This guide shows the simple steps needed to begin trading the Japanese Yen index:
Choose A Vehicle
The Japanese Yen index is not as widely traded as the US Dollar index, so there are not many brokers that offer the instrument. The most popular brokers to offer JXY include CMC Markets and FXCM. At FXCM, the product is labelled ‘JPYBasket’ as opposed to the typical JXY symbol, while CMC Markets calls it ‘CMC JPY Index’
You may be able to trade a Yen index through a variety of trading vehicles, but the most common is contracts for difference, or CFDs. The main advantage of CFDs is the availability of leverage, which greatly increase your trading power, allowing for large profits from relatively small amounts of starting capital. Pepperstone, for instance, offers 1:5 leverage on the JPY index.
Select A Broker
Choose a broker that offers a Yen index. The broker you pick will depend on your own personal trading criteria, but there are several common factors to consider when making your choice:
- Does the broker offer low fees and spreads? Make sure you check both up-front fees like commissions per trade and additional costs such as account maintenance charges, withdrawal fees and inactivity penalties. The minimum spread at CMC Markets, for example, is 5 pips on the JPY index with a 0.01 minimum order side.
- Is the JPY index broker regulated and highly rated by users? Leading regulators include the JFSA in Japan, the FCA in the UK, and the ASIC in Australia.
- Which trading platforms does the broker support? The most popular tools include MetaTrader 4 (MT4) and MetaTrader 5 (MT5).
- What range of assets does the broker offer besides the Japanese Yen Index? The top JPY index brokers also offer individual currency pairs, stocks, and commodities.
- Does the broker offer a demo account so you can practice your Japanese Yen index trading strategy?
To create an account with a Japanese Yen index broker you will need to enter your personal information on an online form and then provide documents to verify your identity. These are usually government-issued documents, such as a passport or driver’s licence, as well as some form of correspondence to verify your address.
Once you’ve signed up, navigate to the broker’s ‘cashier’ or deposit tab to fund your account.
Place A Trade
Study the historical exchange rate graph of the Yen index to identify trends and patterns, this will give you a sense of the direction the currency has been moving in and the factors that influence it. You can use technical analysis tools such as trend lines, moving averages, and candlesticks to help you with this.
Make sure you also keep up to date with news about the determinants of the Japanese Yen index, such as natural disasters in relevant countries, inflation or GDP changes, and general elections.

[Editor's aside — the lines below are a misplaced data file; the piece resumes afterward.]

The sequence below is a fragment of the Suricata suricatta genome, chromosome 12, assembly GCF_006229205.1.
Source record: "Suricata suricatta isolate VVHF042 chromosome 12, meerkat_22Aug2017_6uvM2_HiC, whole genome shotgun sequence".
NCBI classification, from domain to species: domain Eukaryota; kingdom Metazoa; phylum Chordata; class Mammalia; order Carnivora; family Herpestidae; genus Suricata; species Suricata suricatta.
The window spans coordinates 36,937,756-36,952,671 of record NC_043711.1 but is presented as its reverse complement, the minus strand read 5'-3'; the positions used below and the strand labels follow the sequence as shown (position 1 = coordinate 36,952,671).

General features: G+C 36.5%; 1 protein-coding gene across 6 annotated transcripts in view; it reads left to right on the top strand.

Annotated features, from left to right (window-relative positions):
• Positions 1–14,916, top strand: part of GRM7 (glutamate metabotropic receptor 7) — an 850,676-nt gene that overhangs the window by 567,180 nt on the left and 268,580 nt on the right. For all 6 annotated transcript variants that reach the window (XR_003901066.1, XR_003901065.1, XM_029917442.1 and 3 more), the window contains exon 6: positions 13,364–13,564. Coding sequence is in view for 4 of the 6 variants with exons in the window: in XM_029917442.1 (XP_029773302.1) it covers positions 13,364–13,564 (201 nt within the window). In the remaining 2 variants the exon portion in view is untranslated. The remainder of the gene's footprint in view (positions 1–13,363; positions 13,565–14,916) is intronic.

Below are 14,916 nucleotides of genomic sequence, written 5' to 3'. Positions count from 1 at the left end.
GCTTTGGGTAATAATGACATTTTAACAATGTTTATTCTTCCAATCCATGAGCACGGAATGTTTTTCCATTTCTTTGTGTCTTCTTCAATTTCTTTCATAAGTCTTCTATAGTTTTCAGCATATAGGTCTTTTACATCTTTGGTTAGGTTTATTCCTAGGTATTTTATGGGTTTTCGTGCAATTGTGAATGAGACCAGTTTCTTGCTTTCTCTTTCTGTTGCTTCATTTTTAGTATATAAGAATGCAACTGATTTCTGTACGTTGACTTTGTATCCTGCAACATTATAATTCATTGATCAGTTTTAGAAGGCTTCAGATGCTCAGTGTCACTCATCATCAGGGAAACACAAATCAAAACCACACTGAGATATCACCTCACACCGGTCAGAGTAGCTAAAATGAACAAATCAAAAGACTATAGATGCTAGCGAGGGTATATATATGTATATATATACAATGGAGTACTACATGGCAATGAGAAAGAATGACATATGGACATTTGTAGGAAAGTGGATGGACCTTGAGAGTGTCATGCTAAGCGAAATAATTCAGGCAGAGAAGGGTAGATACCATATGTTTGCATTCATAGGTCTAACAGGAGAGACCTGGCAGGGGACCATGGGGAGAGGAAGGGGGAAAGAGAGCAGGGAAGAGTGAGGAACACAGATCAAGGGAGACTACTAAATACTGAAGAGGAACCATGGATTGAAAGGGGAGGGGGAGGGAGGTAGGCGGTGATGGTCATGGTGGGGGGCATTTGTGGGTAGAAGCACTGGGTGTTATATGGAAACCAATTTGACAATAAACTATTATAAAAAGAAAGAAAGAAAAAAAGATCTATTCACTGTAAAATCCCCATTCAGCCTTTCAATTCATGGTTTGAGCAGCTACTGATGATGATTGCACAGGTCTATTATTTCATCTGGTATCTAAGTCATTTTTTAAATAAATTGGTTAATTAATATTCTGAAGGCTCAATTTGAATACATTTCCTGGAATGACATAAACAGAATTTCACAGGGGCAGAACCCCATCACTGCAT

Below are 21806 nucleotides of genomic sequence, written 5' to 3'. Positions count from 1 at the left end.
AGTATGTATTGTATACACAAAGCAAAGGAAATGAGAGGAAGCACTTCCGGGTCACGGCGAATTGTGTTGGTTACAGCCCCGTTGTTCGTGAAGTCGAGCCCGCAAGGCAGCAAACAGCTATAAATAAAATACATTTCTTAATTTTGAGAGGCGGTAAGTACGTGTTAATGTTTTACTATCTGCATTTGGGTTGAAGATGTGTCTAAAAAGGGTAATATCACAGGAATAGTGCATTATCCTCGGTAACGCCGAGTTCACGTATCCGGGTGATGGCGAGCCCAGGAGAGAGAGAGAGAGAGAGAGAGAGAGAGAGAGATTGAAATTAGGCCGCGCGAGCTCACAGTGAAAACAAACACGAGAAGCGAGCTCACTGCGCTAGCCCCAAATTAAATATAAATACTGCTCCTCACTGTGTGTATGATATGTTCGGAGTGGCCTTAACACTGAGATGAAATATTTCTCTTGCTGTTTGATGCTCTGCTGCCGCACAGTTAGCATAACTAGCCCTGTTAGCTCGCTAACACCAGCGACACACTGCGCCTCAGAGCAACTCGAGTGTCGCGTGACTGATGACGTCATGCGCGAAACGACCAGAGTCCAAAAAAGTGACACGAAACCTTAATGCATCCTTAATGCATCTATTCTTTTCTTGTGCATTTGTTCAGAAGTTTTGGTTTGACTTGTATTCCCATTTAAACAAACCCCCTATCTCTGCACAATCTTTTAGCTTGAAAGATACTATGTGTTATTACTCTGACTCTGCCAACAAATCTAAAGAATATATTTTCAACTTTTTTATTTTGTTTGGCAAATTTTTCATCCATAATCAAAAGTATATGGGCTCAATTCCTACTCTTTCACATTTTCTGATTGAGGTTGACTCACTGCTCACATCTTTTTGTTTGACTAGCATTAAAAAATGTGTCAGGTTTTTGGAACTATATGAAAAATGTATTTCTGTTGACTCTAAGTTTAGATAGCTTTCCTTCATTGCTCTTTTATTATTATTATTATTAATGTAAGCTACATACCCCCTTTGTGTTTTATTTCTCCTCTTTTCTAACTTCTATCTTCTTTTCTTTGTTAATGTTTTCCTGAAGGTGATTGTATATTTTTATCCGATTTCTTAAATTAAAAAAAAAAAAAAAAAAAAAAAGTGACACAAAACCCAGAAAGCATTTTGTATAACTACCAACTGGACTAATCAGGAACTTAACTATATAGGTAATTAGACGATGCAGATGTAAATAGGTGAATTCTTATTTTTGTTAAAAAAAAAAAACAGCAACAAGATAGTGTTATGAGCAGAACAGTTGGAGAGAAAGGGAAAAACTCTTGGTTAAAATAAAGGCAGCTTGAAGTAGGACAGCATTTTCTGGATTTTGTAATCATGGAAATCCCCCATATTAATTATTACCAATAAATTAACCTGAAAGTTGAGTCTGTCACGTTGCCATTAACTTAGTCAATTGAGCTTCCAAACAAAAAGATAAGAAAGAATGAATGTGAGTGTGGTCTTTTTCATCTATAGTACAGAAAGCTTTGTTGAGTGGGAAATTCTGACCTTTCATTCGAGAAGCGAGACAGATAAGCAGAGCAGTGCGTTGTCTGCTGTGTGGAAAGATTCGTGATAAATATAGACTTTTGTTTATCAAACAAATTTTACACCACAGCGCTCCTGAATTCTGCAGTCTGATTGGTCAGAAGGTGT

When you feel comfortable with your knowledge of the JPY index’s performance and the market conditions, you can execute a trade. You may be able to do this by setting a market order that will open your trade when the Yen index reaches a specific price. You can also set stop loss and take profit levels as a standard form of risk management.
The Japanese Yen index’s trading hours are likely to depend on the hours offered by your broker. CMC Markets, for instance, offers the JPY index from Monday to Friday, 00:00–22:00 with no weekend trading.
Final Word On Trading The JPY Index
The JPY currency index can be an exciting yet less-volatile way to venture into the Japanese Yen trading market. However, it is not the most common index and is therefore difficult to find brokers that offer JXY products. Use our list of the top Japanese Yen index brokers to start trading.
Is The Japanese Yen Index Real?
The concept of the Japanese Yen index is real, however the JPY index does not exist as a tradeable index the same way as other more common indices do, such as the Dow Jones or FTSE.
If the JXY is offered by a broker, the specific weightings and trading conditions are decided by the brokerage, including the available leverage, spreads and overnight fees.
Which Is The Best Japanese Yen Index To Trade?
There are several Yen indices offered by online brokers, and each is composed of its own basket of currencies with their own weighting. The best choice for you is likely to depend mostly on the features offered by the broker, including trading fees, platforms and tools, access to margin, and regulatory oversight.
What Does The Japanese Yen Index Show?
The JPY currency index offers insights into the value of the Japanese Yen compared to other popular currencies, such as the US Dollar. It can be used as a benchmark of overall economic performance. It can also be traded as a derivative product at some of the best online brokers, including CMC Markets and Pepperstone.
What Influences The Value Of The JPY Index?
Japan has an account surplus, so events that decrease exports or increase imports will weaken the value of the JPY currency index. A rise in interest rates announced by the Central Bank of Japan can also cause the index to rise. In addition, GDP, inflation, and unemployment data can all impact the demand for the Yen, and the subsequent value of the Japanese Yen ndex.